We are working with a number of organisations to deliver improved support for young children and their families.
Early intervention and health
A 2010 GLA report on the Economic Case for Early Years Intervention to Address Health Inequalities in London demonstrates how early years interventions provide high returns on investment for individuals and society. The report helps to build a business case for appropriate investment in public health, prevention and early years intervention as set out in the Mayor’s Health Inequalities Strategy.
The Mayor’s Health Inequalities Strategy (April 2012) seeks to promote improvements in the physical and emotional health of children, This includes all London schools taking every opportunity to improve and support the emotional and physical health and wellbeing of their pupils by creating and promoting a healthy school environment.
The GLA made the following response to the review of early intervention, led by Graham Allen MP in October 2010. It included early findings of GLA work on the economic case for investment in relation to early years, a priority strand of the Mayor's renewed agenda on children and young people and Health Inequalities Strategy.
Tackling child poverty
Over 600,000 young Londoners live in poverty. Most poor children won’t grow up to be poor. However, poverty’s negative effect on children’s education, housing, health and risk of crime and accidents can mean a higher chance of disadvantage as an adult.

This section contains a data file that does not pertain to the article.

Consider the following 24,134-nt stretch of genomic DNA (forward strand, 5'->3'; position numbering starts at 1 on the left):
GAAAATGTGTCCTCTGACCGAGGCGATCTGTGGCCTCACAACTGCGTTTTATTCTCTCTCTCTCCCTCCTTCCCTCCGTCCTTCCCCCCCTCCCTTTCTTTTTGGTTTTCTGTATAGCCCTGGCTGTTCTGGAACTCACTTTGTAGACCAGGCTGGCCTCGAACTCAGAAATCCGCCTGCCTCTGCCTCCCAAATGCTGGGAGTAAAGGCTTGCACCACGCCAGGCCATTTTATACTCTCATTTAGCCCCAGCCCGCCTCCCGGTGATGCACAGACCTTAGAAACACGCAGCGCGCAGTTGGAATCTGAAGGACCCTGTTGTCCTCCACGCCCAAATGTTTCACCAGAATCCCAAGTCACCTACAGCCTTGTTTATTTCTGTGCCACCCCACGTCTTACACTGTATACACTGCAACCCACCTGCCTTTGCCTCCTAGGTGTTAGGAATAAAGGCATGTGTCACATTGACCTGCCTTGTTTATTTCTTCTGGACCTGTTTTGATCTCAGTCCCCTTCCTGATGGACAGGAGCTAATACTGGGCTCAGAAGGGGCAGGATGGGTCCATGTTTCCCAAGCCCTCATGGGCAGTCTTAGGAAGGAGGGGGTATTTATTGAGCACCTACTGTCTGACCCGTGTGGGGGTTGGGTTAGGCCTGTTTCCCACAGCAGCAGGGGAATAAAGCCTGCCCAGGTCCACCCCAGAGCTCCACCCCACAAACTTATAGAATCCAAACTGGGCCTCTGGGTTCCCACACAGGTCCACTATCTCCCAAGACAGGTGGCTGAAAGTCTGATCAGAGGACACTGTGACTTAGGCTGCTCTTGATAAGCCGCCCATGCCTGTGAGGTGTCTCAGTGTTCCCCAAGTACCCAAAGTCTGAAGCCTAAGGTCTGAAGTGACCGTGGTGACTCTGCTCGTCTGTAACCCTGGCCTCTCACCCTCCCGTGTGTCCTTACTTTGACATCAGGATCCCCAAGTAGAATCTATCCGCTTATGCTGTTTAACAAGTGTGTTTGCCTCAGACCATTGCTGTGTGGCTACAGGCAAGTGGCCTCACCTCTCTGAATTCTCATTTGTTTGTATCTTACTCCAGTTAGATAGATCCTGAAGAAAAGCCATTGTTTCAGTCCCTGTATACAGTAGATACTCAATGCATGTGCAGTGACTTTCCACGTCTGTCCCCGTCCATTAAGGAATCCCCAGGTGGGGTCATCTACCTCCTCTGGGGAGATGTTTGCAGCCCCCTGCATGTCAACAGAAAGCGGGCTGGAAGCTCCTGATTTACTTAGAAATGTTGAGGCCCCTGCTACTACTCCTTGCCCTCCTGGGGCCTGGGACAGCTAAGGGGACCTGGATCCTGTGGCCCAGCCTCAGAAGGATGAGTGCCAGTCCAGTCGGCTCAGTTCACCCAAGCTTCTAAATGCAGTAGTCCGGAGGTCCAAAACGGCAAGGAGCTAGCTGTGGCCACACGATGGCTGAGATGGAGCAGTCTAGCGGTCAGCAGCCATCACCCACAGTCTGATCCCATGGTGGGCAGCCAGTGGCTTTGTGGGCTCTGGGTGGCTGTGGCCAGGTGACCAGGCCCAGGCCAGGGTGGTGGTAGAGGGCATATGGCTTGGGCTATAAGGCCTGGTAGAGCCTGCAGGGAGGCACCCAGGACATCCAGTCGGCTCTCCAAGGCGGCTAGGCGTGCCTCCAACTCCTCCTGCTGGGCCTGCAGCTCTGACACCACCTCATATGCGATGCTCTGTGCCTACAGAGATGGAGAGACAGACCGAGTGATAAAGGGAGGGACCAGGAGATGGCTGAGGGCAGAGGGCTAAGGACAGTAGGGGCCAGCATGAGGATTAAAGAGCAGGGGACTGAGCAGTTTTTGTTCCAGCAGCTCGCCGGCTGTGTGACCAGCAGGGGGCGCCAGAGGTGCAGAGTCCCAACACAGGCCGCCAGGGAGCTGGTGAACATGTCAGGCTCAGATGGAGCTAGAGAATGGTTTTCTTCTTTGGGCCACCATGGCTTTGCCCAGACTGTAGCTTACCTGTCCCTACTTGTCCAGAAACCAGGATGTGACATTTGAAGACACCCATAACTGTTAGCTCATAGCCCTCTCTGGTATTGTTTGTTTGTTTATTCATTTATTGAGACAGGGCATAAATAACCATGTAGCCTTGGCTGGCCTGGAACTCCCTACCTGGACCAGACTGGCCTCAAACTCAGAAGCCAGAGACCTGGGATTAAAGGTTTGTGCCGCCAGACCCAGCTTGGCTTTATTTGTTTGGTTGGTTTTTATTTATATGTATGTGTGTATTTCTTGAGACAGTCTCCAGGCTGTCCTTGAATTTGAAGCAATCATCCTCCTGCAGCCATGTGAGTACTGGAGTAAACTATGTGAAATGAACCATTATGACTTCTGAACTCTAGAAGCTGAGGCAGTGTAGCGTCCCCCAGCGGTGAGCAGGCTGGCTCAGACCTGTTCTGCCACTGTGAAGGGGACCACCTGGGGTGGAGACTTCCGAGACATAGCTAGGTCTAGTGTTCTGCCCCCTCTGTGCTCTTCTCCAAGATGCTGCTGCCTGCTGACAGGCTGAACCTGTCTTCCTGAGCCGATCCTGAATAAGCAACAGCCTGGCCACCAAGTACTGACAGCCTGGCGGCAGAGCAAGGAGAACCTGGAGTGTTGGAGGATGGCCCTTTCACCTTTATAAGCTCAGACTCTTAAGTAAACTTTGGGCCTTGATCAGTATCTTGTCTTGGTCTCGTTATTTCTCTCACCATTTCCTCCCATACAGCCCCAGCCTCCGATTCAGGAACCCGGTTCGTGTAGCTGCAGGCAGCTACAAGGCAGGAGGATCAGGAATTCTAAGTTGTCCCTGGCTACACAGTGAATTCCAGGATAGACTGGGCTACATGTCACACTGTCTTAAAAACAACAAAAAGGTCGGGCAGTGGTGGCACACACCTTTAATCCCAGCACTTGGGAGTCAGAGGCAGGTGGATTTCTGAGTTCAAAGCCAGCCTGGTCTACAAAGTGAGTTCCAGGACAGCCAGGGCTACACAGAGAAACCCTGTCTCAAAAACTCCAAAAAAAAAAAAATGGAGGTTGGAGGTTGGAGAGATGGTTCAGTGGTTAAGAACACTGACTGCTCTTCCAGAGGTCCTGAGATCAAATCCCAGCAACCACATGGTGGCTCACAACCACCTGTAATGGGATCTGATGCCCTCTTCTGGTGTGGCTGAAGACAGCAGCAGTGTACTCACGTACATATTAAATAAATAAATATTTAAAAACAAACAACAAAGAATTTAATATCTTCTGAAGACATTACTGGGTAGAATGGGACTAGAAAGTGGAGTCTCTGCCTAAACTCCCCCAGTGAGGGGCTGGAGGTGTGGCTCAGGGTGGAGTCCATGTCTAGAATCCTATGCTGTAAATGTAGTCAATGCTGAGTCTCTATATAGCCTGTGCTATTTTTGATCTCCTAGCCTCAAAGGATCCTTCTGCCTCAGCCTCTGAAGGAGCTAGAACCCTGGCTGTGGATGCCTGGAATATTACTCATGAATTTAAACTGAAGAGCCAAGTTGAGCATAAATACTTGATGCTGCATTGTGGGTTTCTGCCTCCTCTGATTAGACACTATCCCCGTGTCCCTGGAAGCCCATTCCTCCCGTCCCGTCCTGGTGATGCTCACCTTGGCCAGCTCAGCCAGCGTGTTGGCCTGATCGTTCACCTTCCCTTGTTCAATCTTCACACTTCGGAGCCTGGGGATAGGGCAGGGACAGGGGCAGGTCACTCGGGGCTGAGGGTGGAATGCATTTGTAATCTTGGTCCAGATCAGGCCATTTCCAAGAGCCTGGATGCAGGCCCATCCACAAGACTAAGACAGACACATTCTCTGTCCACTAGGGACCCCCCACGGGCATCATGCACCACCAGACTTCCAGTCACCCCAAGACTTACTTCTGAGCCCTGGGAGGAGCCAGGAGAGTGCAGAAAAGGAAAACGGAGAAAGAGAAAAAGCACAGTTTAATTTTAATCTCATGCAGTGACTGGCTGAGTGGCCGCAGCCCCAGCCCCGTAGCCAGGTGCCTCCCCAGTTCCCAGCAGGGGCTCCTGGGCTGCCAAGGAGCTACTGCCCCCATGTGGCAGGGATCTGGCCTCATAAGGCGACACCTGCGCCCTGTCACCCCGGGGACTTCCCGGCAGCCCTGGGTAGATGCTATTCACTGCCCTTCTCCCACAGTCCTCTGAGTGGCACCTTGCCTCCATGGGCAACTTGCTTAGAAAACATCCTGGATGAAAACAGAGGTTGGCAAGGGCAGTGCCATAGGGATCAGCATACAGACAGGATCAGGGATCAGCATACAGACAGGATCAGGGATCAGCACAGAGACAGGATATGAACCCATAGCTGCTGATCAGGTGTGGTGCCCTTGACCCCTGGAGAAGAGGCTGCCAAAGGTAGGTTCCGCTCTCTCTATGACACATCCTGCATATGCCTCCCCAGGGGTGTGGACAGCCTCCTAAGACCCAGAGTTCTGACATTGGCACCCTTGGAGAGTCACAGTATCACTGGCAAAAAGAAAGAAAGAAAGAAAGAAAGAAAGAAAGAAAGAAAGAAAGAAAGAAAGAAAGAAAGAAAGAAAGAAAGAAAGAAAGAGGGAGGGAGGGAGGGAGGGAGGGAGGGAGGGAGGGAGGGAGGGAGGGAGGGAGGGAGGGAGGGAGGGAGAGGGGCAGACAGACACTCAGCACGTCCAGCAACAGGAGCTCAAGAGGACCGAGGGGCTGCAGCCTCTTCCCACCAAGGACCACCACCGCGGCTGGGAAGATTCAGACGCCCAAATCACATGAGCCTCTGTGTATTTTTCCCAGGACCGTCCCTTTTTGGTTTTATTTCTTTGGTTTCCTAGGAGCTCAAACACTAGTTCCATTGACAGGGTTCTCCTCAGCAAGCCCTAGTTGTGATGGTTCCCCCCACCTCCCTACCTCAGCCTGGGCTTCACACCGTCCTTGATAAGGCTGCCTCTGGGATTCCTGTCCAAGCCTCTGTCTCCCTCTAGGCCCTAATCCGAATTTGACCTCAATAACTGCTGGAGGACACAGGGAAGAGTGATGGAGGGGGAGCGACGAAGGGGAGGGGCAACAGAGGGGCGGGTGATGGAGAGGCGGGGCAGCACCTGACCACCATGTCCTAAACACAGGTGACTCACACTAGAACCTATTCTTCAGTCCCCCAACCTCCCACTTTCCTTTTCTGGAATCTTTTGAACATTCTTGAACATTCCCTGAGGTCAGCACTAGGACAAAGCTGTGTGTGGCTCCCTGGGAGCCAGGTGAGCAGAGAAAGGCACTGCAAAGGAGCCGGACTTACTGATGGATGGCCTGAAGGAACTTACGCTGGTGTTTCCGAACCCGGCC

Ending child poverty in London will make sure that Londoners fulfil their potential.
London’s high housing, transport and childcare costs make it harder for low income families and many low skilled workers to survive on their incomes. London has fewer part-time jobs compared to the rest of the UK, reducing the opportunities for parents of young children.
Who is at risk of child poverty?
- Children living in families where no one works face the highest poverty risks
- Children in lone parent families
- Families where only one parent is working
- Mothers’ employment rates are much lower in London than in the rest of the UK
- Parents with English as a second language have lower employment rates
- Refugee, asylum seeking, gypsy and traveller families all face very high levels of disadvantage.
London Living Wage
The Mayor campaigns for employers to pay the London Living Wage so that low paid workers can have better living standards.
London Child Poverty Commission
The Mayor and London Councils set up the independent London Child Poverty Commission (external website) which ran from 2006 to 2010. The commission addressed the challenge of child poverty in London and identified solutions to help reduce and eventually end it. The commission published its legacy report PDF (opens in new window) in March 2010.